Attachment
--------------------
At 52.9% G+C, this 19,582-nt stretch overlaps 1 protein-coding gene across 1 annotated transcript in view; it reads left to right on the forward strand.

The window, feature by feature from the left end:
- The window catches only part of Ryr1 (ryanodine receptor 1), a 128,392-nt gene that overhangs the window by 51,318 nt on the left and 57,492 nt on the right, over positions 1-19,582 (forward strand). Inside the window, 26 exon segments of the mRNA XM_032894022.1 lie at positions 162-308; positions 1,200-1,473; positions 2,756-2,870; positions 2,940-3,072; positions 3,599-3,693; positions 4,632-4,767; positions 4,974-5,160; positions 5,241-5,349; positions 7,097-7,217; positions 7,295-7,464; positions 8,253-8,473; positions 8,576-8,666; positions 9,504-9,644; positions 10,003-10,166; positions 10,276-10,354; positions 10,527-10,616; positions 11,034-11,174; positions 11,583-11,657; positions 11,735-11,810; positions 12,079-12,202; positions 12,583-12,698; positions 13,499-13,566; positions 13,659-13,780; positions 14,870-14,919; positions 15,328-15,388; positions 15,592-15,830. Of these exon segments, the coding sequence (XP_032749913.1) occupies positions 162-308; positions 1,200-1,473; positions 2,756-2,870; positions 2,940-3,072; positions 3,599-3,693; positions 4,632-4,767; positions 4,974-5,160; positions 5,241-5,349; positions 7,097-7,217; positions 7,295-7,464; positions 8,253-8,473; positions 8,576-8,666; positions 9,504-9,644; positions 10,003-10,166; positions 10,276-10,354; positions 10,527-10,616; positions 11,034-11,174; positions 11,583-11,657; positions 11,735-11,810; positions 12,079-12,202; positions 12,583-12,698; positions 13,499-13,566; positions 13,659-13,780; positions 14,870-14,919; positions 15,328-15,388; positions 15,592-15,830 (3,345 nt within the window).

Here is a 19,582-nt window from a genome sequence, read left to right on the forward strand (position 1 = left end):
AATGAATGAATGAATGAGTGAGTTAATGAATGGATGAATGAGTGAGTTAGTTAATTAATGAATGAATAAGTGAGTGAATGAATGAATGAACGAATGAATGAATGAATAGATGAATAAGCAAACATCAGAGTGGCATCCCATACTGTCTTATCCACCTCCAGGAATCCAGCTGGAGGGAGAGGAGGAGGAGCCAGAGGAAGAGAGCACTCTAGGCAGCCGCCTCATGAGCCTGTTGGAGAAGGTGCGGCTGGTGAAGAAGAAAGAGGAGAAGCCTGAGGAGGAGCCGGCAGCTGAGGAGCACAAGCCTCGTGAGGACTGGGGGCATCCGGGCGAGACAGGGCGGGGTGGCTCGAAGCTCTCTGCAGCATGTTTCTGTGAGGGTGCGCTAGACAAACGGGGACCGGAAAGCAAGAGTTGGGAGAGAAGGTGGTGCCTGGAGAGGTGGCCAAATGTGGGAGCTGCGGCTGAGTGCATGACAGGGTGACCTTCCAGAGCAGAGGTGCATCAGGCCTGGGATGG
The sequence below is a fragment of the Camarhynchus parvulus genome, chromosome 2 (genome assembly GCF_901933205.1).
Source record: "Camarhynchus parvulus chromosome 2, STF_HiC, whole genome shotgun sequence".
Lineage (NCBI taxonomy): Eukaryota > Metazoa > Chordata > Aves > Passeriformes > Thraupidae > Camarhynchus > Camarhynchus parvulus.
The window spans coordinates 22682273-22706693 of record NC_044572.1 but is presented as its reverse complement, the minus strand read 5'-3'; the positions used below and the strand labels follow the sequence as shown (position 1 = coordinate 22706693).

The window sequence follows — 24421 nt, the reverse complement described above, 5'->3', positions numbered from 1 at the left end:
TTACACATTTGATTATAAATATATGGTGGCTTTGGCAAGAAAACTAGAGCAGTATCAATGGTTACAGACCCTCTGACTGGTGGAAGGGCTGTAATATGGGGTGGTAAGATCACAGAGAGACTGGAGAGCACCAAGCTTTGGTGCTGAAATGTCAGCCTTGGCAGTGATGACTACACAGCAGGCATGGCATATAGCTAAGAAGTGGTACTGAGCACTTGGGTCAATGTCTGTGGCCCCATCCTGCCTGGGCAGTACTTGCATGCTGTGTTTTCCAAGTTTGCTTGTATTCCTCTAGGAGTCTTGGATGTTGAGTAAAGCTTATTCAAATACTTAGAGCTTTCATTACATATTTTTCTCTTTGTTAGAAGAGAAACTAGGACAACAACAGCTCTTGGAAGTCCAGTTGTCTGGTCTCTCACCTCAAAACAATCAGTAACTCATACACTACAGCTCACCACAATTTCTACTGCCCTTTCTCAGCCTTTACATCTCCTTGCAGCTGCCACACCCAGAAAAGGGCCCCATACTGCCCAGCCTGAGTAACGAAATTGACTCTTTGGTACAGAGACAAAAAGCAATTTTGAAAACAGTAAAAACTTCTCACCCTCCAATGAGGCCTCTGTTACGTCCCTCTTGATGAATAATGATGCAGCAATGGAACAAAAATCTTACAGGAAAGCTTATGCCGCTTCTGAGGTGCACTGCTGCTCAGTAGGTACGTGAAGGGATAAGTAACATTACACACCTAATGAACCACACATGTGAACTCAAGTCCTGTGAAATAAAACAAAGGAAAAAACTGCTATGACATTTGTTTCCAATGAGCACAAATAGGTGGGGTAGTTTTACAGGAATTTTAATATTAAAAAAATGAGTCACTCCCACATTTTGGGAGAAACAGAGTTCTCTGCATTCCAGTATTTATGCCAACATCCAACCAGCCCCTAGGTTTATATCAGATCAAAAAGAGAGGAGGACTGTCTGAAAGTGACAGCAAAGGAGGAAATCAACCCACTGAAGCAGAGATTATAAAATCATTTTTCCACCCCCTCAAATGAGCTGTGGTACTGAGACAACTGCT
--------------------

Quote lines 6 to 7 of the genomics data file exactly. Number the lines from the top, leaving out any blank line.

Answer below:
The sequence below is a fragment of the Camarhynchus parvulus genome, chromosome 2 (genome assembly GCF_901933205.1).
Source record: "Camarhynchus parvulus chromosome 2, STF_HiC, whole genome shotgun sequence".